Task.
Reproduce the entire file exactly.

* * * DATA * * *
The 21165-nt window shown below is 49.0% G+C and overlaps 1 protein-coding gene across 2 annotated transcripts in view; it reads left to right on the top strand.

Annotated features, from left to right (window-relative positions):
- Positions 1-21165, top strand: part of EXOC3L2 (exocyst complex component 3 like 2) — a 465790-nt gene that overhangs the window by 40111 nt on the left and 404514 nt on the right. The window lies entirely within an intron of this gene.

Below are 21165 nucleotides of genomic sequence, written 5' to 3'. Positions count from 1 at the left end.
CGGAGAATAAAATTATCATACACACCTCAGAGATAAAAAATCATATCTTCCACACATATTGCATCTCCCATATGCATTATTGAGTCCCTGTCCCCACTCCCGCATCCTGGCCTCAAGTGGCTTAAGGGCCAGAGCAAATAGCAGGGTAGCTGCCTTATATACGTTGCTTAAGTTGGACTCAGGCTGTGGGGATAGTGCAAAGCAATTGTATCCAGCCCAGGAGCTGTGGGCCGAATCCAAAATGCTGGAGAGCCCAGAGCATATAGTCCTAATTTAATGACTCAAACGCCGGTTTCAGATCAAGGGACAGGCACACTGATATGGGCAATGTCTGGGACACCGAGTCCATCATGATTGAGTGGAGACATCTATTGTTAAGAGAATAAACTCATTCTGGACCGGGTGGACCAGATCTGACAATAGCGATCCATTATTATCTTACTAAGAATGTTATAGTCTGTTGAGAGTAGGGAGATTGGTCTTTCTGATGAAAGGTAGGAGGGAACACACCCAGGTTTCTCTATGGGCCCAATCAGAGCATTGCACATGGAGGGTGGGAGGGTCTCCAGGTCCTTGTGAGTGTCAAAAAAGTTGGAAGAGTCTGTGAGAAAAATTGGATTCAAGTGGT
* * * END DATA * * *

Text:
The 21165-nt window shown below is 49.0% G+C and overlaps 1 protein-coding gene across 2 annotated transcripts in view; it reads left to right on the top strand.

Annotated features, from left to right (window-relative positions):
- Positions 1-21165, top strand: part of EXOC3L2 (exocyst complex component 3 like 2) — a 465790-nt gene that overhangs the window by 40111 nt on the left and 404514 nt on the right. The window lies entirely within an intron of this gene.

Below are 21165 nucleotides of genomic sequence, written 5' to 3'. Positions count from 1 at the left end.
CGGAGAATAAAATTATCATACACACCTCAGAGATAAAAAATCATATCTTCCACACATATTGCATCTCCCATATGCATTATTGAGTCCCTGTCCCCACTCCCGCATCCTGGCCTCAAGTGGCTTAAGGGCCAGAGCAAATAGCAGGGTAGCTGCCTTATATACGTTGCTTAAGTTGGACTCAGGCTGTGGGGATAGTGCAAAGCAATTGTATCCAGCCCAGGAGCTGTGGGCCGAATCCAAAATGCTGGAGAGCCCAGAGCATATAGTCCTAATTTAATGACTCAAACGCCGGTTTCAGATCAAGGGACAGGCACACTGATATGGGCAATGTCTGGGACACCGAGTCCATCATGATTGAGTGGAGACATCTATTGTTAAGAGAATAAACTCATTCTGGACCGGGTGGACCAGATCTGACAATAGCGATCCATTATTATCTTACTAAGAATGTTATAGTCTGTTGAGAGTAGGGAGATTGGTCTTTCTGATGAAAGGTAGGAGGGAACACACCCAGGTTTCTCTATGGGCCCAATCAGAGCATTGCACATGGAGGGTGGGAGGGTCTCCAGGTCCTTGTGAGTGTCAAAAAAGTTGGAAGAGTCTGTGAGAAAAATTGGATTCAAGTGGT